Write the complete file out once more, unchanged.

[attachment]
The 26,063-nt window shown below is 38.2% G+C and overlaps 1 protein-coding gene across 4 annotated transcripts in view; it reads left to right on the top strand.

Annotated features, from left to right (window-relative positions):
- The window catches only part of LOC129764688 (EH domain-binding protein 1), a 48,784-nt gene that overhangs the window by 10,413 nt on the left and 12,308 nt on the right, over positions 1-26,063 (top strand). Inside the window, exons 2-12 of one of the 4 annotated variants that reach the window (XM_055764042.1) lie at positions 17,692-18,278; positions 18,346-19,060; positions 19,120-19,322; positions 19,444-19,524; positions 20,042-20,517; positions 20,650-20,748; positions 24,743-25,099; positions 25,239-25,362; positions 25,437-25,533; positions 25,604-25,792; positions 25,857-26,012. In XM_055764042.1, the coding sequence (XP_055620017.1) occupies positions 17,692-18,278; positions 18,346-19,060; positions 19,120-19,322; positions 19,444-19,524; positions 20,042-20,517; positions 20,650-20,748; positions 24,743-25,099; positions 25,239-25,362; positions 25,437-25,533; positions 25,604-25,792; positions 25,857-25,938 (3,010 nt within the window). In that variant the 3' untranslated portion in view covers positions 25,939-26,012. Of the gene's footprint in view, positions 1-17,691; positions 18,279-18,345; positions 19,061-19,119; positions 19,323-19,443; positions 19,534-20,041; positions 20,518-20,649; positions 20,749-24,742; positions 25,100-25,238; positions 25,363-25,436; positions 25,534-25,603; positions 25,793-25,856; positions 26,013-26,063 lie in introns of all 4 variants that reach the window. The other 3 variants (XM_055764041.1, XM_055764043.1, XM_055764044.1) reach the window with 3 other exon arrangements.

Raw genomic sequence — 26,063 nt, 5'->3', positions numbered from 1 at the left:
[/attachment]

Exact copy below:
The 26,063-nt window shown below is 38.2% G+C and overlaps 1 protein-coding gene across 4 annotated transcripts in view; it reads left to right on the top strand.

Annotated features, from left to right (window-relative positions):
- The window catches only part of LOC129764688 (EH domain-binding protein 1), a 48,784-nt gene that overhangs the window by 10,413 nt on the left and 12,308 nt on the right, over positions 1-26,063 (top strand). Inside the window, exons 2-12 of one of the 4 annotated variants that reach the window (XM_055764042.1) lie at positions 17,692-18,278; positions 18,346-19,060; positions 19,120-19,322; positions 19,444-19,524; positions 20,042-20,517; positions 20,650-20,748; positions 24,743-25,099; positions 25,239-25,362; positions 25,437-25,533; positions 25,604-25,792; positions 25,857-26,012. In XM_055764042.1, the coding sequence (XP_055620017.1) occupies positions 17,692-18,278; positions 18,346-19,060; positions 19,120-19,322; positions 19,444-19,524; positions 20,042-20,517; positions 20,650-20,748; positions 24,743-25,099; positions 25,239-25,362; positions 25,437-25,533; positions 25,604-25,792; positions 25,857-25,938 (3,010 nt within the window). In that variant the 3' untranslated portion in view covers positions 25,939-26,012. Of the gene's footprint in view, positions 1-17,691; positions 18,279-18,345; positions 19,061-19,119; positions 19,323-19,443; positions 19,534-20,041; positions 20,518-20,649; positions 20,749-24,742; positions 25,100-25,238; positions 25,363-25,436; positions 25,534-25,603; positions 25,793-25,856; positions 26,013-26,063 lie in introns of all 4 variants that reach the window. The other 3 variants (XM_055764041.1, XM_055764043.1, XM_055764044.1) reach the window with 3 other exon arrangements.

Raw genomic sequence — 26,063 nt, 5'->3', positions numbered from 1 at the left: